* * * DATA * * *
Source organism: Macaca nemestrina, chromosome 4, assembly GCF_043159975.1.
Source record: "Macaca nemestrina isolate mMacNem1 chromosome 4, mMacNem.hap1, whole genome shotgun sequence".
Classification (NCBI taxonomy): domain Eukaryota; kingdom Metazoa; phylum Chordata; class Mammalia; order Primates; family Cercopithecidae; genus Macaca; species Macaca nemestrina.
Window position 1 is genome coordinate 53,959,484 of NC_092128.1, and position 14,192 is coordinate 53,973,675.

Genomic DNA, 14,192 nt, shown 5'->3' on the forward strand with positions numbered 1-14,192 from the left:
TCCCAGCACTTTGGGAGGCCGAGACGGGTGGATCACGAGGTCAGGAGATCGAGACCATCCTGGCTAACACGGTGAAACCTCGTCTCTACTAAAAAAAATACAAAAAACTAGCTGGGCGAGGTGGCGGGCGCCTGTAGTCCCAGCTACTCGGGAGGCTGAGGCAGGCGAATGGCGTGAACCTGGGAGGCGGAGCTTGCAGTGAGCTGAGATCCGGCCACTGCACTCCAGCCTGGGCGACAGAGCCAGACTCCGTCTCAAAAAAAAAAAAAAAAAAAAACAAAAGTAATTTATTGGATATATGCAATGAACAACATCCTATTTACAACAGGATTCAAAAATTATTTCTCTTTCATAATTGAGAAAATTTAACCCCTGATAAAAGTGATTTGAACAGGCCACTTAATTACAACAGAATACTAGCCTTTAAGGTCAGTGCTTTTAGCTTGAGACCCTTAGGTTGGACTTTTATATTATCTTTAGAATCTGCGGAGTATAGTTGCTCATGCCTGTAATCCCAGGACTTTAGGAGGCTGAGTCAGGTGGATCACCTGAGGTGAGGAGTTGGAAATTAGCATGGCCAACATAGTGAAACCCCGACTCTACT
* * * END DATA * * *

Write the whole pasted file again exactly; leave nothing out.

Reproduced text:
Source organism: Macaca nemestrina, chromosome 4, assembly GCF_043159975.1.
Source record: "Macaca nemestrina isolate mMacNem1 chromosome 4, mMacNem.hap1, whole genome shotgun sequence".
Classification (NCBI taxonomy): domain Eukaryota; kingdom Metazoa; phylum Chordata; class Mammalia; order Primates; family Cercopithecidae; genus Macaca; species Macaca nemestrina.
Window position 1 is genome coordinate 53,959,484 of NC_092128.1, and position 14,192 is coordinate 53,973,675.

Genomic DNA, 14,192 nt, shown 5'->3' on the forward strand with positions numbered 1-14,192 from the left:
TCCCAGCACTTTGGGAGGCCGAGACGGGTGGATCACGAGGTCAGGAGATCGAGACCATCCTGGCTAACACGGTGAAACCTCGTCTCTACTAAAAAAAATACAAAAAACTAGCTGGGCGAGGTGGCGGGCGCCTGTAGTCCCAGCTACTCGGGAGGCTGAGGCAGGCGAATGGCGTGAACCTGGGAGGCGGAGCTTGCAGTGAGCTGAGATCCGGCCACTGCACTCCAGCCTGGGCGACAGAGCCAGACTCCGTCTCAAAAAAAAAAAAAAAAAAAAACAAAAGTAATTTATTGGATATATGCAATGAACAACATCCTATTTACAACAGGATTCAAAAATTATTTCTCTTTCATAATTGAGAAAATTTAACCCCTGATAAAAGTGATTTGAACAGGCCACTTAATTACAACAGAATACTAGCCTTTAAGGTCAGTGCTTTTAGCTTGAGACCCTTAGGTTGGACTTTTATATTATCTTTAGAATCTGCGGAGTATAGTTGCTCATGCCTGTAATCCCAGGACTTTAGGAGGCTGAGTCAGGTGGATCACCTGAGGTGAGGAGTTGGAAATTAGCATGGCCAACATAGTGAAACCCCGACTCTACT